My son is a freshman in one of the district’s amazing high schools. I have three other children who attend a school outside of the district. Keeping up on what they’re doing in school and sports, and maintaining communication has been quite an adventure. Just to give you an idea, here’s a glimpse of how I get information on what’s going on:
- For baseball, I keep up on TeamSnap to view schedules and indicate attendance, WhatsApp for team communications and announcements, GameChanger for live updates and stats. For soccer, it’s also WhatsApp, with a paper calendar that went home once that sometimes didn’t match the one on the school’s website. Every one of my 9th grader’s teachers has his/her own WordPress site. Some post every single day, while others post less often. I get a very informative email each week from the principal, with upcoming events and helpful announcements. The school itself also has a magnificent WordPress site. I keep up on grades and attendance using Parent Connect, and receive important emails about things like late start days via email. I hear there are a couple of Remind feeds as well. And every once in a while my son gets a mention on Twitter. It’s true that not all seasons coincide. But keep in mind, this is only for my 9th grader…
- As for my other kids, I get a weekly email from a couple of their teachers with a very nice newsletter. Each week, the principal also sends an updated newsletter via email. For basketball, it’s TeamSnap and the bulletin board outside the gym. Parents in one of my kids’ classes communicate via text group chats; for another, it’s a Facebook group. Occasionally, paper announcements go home, and once in a while we get an email from the school secretary about pink eye or another illness going around. One teacher uses Instagram. And my kids grades and some other announcements are available via RenWeb.
- On top of all of this, there’s word of mouth, rumors, perceptions and misperceptions of announcements. Every once in a while, I find out about something that I should know because my kid happens to come home and tell me that Ali said his dad told him such-and-such. That’s not very often, but some things slip through the cracks.
Fortunately most of this information comes to me on one device, sometimes automatically (as with my WordPress subscriptions that come to my email), others I need to go and get. This is reality–my intention is not, by any means, to drum up sympathy. I’m grateful for all I can know, thanks to my kids’ teachers, coaches, and principals.
My Kids, My Responsibility
I happen to come from a school of thought that believes that educating my child is the ultimate responsibility of my wife and me, alone. And while I believe it’s ok and right to delegate some of that responsibility to schools, it is nevertheless the honor, duty, and delight of both of us to be the primary educators of our kids.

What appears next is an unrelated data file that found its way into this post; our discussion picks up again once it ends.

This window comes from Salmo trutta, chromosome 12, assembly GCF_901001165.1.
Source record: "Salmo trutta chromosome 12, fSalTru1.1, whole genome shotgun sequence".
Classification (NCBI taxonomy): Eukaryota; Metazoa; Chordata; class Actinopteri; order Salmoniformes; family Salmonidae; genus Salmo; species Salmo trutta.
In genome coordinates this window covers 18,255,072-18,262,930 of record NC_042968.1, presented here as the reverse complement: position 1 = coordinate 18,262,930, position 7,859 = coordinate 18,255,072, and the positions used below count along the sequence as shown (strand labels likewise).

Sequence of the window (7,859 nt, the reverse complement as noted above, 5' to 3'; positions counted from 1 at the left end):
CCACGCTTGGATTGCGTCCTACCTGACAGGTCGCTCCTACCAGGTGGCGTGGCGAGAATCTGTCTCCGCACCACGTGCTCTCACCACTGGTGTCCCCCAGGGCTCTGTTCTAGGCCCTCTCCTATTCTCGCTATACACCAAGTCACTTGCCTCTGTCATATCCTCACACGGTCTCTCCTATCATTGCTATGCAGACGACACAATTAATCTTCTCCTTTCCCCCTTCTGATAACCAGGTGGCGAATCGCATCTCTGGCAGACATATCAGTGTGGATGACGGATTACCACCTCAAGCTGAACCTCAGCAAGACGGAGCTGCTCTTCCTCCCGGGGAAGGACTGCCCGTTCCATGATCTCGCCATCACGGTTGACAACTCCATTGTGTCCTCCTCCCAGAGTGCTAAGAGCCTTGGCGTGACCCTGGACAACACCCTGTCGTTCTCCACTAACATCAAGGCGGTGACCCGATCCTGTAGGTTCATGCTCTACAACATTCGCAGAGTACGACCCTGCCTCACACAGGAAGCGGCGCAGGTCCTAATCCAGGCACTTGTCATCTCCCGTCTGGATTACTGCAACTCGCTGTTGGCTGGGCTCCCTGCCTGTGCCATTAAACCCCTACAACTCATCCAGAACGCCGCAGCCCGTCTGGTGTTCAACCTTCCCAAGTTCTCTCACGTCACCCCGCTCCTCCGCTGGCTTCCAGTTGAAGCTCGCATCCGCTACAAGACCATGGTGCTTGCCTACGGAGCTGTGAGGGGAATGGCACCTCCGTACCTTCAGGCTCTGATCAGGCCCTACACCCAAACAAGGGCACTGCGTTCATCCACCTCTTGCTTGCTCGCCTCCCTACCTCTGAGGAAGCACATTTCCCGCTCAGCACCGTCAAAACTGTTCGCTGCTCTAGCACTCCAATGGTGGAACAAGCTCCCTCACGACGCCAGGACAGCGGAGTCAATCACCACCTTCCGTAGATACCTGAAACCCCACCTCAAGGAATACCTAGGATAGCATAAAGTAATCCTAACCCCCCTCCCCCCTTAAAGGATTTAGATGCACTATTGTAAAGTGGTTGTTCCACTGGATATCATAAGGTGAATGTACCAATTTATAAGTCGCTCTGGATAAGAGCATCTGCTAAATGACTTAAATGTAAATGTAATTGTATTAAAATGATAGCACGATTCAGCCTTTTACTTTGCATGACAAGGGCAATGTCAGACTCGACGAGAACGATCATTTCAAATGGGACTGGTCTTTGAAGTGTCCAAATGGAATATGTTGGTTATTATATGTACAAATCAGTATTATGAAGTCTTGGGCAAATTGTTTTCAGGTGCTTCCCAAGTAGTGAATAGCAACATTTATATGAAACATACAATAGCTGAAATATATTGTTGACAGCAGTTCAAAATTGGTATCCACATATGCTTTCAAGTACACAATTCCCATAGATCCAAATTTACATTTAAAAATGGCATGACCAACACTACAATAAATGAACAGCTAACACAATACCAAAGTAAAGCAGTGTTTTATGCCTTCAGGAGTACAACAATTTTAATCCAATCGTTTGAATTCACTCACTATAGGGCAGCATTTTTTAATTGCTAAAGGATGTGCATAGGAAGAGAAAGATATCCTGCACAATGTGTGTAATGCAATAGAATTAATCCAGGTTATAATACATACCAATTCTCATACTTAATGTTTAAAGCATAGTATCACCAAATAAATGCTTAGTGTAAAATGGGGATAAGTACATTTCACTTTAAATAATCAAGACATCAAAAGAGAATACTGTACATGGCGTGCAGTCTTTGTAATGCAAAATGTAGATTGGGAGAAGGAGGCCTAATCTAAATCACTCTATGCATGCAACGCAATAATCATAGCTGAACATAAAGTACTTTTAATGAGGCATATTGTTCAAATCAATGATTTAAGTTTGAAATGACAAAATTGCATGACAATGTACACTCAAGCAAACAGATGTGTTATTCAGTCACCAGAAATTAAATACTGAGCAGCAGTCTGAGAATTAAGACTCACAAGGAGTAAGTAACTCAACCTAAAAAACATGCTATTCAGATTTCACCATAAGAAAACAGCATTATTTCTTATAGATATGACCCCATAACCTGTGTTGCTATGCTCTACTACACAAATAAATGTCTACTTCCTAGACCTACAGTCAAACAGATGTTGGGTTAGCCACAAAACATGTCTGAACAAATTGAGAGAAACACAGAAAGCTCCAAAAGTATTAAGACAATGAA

I have to admit: it is sometimes heartbreaking for me to see my kids after school each day, and find myself caught in the same conversation:
“Hey kiddo, how was school today?”
“What did you learn today?”
As a teacher by trade, I know the second half of this recurring conversation is far from the truth. Amazing things happen in my kids’ lives at school every day, even if they don’t acknowledge it. But often, even my probing questions can scarcely reveal the events of their day. As a father with a strong sense of accountability for my kids’ learning, this makes me feel helpless sometimes. And truthfully, if I look hard enough, I can find evidence of some of the things they’re learning. With four kids (and yes, I am aware of my level of accountability for that fact as well), that makes an evening.
For these reasons, I am grateful for all of the ways my kids’ teachers communicate. In particular, I’d like to highlight one for whom I am utterly thankful, because her work and communication empowers me as a parent to fulfill my responsibilities in the education of my child:
Each and every day of class, Mrs. Katherine Meyers posts a short blog post on her WordPress site, to which I am subscribed. It tells me the topic of the day, a brief list of activities, and even links to a document, video, or two that tell me what happened in World History that day. Every day, I know enough of what went on in 2nd hour that I can have a much more fruitful conversation with my son. Instead of “What did you learn today?”, I can ask “What did you guys talk about when you looked at the Renaissance today?”, share some of the things I know, ask what he thought of specific personalities, facts he learned that he didn’t know, and even what he thought of the activity on the handout that asked them to do <whatever>. And, as word has it, she even uses her blog during class, displaying it on her screen, and using it to help her stay on track during class. That makes me even happier to know that as useful as it is for me, it’s probably also useful for her. Her diligence and steadfastness in maintaining her blog is empowering to many.
Thank you to all teachers who help me fulfill my responsibilities as a parent. Thank you for empowering my kids. Thank you, especially, for the ways you communicate that empower me to navigate through this role of being a father of 4.